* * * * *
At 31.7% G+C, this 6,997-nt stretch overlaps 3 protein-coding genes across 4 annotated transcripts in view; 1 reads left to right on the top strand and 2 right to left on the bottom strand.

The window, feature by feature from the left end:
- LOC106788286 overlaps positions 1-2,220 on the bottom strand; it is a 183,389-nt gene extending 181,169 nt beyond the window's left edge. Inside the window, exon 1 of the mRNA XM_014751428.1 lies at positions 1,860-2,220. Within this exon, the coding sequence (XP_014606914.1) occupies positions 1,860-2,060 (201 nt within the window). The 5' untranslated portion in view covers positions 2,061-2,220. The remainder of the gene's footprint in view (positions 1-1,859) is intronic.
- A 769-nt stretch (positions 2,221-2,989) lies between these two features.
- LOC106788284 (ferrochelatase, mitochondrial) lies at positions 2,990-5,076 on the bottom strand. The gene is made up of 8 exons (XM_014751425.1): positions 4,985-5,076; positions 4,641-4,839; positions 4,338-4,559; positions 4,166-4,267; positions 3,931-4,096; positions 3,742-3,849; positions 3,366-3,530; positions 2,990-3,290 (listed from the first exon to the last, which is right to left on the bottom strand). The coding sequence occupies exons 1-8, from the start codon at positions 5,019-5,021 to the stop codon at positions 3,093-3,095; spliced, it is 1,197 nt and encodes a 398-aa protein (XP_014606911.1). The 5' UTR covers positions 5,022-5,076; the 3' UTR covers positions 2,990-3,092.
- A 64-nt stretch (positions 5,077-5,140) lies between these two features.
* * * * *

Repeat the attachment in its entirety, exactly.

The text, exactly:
At 31.7% G+C, this 6,997-nt stretch overlaps 3 protein-coding genes across 4 annotated transcripts in view; 1 reads left to right on the top strand and 2 right to left on the bottom strand.

The window, feature by feature from the left end:
- LOC106788286 overlaps positions 1-2,220 on the bottom strand; it is a 183,389-nt gene extending 181,169 nt beyond the window's left edge. Inside the window, exon 1 of the mRNA XM_014751428.1 lies at positions 1,860-2,220. Within this exon, the coding sequence (XP_014606914.1) occupies positions 1,860-2,060 (201 nt within the window). The 5' untranslated portion in view covers positions 2,061-2,220. The remainder of the gene's footprint in view (positions 1-1,859) is intronic.
- A 769-nt stretch (positions 2,221-2,989) lies between these two features.
- LOC106788284 (ferrochelatase, mitochondrial) lies at positions 2,990-5,076 on the bottom strand. The gene is made up of 8 exons (XM_014751425.1): positions 4,985-5,076; positions 4,641-4,839; positions 4,338-4,559; positions 4,166-4,267; positions 3,931-4,096; positions 3,742-3,849; positions 3,366-3,530; positions 2,990-3,290 (listed from the first exon to the last, which is right to left on the bottom strand). The coding sequence occupies exons 1-8, from the start codon at positions 5,019-5,021 to the stop codon at positions 3,093-3,095; spliced, it is 1,197 nt and encodes a 398-aa protein (XP_014606911.1). The 5' UTR covers positions 5,022-5,076; the 3' UTR covers positions 2,990-3,092.
- A 64-nt stretch (positions 5,077-5,140) lies between these two features.